QotW: Which JNC would you choose for surviving the zombie apocalypse?

It’s almost Halloween, a time for celebrating the spooky and ghoulish, and this year feels particularly endtimey. What if there was a different sort of pandemic, one where anyone who caught the virus turned into a brain-gobbling savage? There’d likely be a breakdown of civilization, and humans would be forced to survive on their own by any means necessary. You’d probably need a vehicle of some kind. Now’s probably a good time to decide what you’d drive, what features you’d find most helpful, and what scenarios you might encounter.

Which JNC would you choose for surviving the zombie apocalypse?

The most entertaining comment by next Monday will receive a prize. Scroll down to see the winner of last week’s QotW, “What’s the greatest ‘normal’ JNC?

What we learned from last week’s question was that “normal” varied greatly depending on which part of the world you live in. For the US,  My_Fairlady_ZFG made a srong case for the Datsun 510 and Long Beach Mike did likewise for the Honda Accord. Both started out as economical family haulers but turned into tuner favorites.

If you lived in Japan, you had good reason to go with MikeRL411‘s choice of a Datsun 411 or Negishi no Keibajo‘s pick of an Isuzu Elf. Meanwhile, other parts of Asia voted for Angelo‘s Isuzu Gemini diesel, Dhana Putera‘s Mazda Astina, while in Latin countries it might have been Daniel‘s Isuzu Faster/Chevy LUV.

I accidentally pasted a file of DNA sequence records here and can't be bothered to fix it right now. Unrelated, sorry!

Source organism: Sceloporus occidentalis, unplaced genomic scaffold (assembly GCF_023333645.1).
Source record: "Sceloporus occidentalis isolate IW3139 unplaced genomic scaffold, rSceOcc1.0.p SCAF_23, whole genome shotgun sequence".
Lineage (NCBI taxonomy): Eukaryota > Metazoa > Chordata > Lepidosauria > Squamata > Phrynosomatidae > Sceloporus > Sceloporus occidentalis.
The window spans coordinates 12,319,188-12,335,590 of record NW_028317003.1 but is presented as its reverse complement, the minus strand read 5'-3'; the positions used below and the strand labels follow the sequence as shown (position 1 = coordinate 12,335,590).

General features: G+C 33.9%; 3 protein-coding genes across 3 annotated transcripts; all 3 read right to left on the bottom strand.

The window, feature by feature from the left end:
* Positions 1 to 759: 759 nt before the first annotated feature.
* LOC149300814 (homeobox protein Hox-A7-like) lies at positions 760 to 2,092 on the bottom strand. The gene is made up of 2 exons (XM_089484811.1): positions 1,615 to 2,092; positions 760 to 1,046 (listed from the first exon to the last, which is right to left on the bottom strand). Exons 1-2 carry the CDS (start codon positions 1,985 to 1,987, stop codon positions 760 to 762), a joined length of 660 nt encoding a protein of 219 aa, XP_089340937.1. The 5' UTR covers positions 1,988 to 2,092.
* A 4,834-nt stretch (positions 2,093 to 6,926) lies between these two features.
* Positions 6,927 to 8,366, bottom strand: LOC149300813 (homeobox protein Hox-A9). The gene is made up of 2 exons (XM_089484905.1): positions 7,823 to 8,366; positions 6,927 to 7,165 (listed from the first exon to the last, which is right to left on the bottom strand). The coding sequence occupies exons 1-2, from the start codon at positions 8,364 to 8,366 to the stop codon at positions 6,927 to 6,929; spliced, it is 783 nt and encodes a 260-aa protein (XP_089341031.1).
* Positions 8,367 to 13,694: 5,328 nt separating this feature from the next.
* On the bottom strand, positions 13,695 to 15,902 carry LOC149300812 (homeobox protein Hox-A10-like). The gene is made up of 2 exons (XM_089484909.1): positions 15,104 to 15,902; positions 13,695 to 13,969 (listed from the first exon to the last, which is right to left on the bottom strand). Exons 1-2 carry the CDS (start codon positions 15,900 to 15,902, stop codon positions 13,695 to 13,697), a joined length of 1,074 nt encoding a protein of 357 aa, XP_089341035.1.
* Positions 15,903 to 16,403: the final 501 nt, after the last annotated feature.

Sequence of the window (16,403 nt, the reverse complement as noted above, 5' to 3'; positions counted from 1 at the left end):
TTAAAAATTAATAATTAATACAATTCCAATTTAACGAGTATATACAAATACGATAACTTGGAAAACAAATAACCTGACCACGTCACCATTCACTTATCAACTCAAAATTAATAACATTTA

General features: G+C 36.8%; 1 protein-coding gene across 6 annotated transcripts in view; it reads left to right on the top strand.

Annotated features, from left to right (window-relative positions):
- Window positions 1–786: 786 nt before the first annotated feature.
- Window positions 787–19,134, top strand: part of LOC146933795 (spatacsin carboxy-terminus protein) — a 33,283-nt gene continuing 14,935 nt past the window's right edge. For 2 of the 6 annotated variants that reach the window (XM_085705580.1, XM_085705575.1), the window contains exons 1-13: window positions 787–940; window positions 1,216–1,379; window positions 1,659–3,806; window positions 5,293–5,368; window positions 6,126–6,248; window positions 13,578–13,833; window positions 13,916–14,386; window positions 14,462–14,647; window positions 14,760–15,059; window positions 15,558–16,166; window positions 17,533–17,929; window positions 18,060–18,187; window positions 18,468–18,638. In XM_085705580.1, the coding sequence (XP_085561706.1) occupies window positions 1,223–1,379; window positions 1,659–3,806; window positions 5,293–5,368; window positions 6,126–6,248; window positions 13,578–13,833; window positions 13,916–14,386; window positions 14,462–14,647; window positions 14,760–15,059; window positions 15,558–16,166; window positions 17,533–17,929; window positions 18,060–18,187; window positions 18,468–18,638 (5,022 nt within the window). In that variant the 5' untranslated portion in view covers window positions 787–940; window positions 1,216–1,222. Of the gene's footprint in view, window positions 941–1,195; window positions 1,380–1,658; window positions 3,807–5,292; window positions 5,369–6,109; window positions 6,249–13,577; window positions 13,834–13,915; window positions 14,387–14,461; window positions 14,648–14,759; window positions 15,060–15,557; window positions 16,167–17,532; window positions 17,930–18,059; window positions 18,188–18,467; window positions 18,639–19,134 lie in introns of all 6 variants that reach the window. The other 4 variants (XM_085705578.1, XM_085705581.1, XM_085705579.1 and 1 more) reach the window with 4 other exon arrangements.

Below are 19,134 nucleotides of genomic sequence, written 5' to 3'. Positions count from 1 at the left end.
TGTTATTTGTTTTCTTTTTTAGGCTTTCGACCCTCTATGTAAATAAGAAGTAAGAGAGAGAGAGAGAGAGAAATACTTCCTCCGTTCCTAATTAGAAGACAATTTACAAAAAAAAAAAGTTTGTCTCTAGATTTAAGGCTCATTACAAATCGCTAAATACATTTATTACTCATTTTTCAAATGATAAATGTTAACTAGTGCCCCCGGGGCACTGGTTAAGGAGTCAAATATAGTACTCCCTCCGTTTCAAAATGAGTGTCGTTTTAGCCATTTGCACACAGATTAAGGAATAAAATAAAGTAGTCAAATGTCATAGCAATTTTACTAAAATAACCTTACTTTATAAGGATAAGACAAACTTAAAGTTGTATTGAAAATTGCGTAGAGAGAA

However, our favorite answer came from Ridgeway Burns, who painted a vivid picture of the plain old Toyota Pickup:

The greatest normal JNC has to be 88-97 Toyota Pickup. It’s so normal it didn’t need a model name.

Ubiquitous in the Socal beach towns I grew up in, the only modification it needed was removing the “T” “O” “T” “A” from the tailgate leaving only “YO”. I’m pretty sure that’s still the best car humor there is. Add a surf/skateboard in the truck bed and there was nothing cooler in my 10 year-old mind.

Age has only improved these pickups- they’re bulletproof and the almost unstyled bodywork is a brilliant counterpoint to today’s hulked-out trucks.

Omedetou, your comment has earned you a set of decals from the JNC Shop!

JNC Decal smash


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16 Responses to QotW: Which JNC would you choose for surviving the zombie apocalypse?

  1. Lupus says:

    Diesel powered Toyota Hilux. With russian DShK heavy machingun on turntable mounted on it’s cargo bed.

  2. Negishi no Keibajo says:

    Some kinda’ over the top Dekotora Hino Ranger but in flat black.

  3. Tj says:

    I might be playing a little fast and loose with the rules here but my pick would be a Yamaha TW200.
    They’re dumb as a rock, can be fixed with the aforementioned rock and some twine and will likely run on anything flammable and thin enough to flow through a carburettor.
    It will slowly trundle its way over any and all terrain, which will be handy since all the highways are going to be clogged with long abandoned cars.
    And if you head into the country you could just about guarantee that every second farm shed that you break into will have another TW200 that you can scavenge parts from (after flushing out all the undead of course)
    You won’t get anywhere in a hurry, but I’m certain even the most clapped out old TW could still out run the walking dead

  4. Ian G. says:

    Give me a Toyota FJ60 or an old school 4Runner. They are off road capable, fairly easy to work on and can haul a lot of gear.
    My current Honda Element is not a JNC yet but would depend on it to survive as it can haul bikes, camping gear and I can park and stow and sleep in it if I have to.

  5. Cesariojpn says:

    If a motorbike isn’t an option, I’d go for a Van.

    Timely enough with this Regular Car Reviews video, a Mitsubishi Delica. Just make sure it has the bullbars, the rack and ladder, 4X4, and a optioned interior.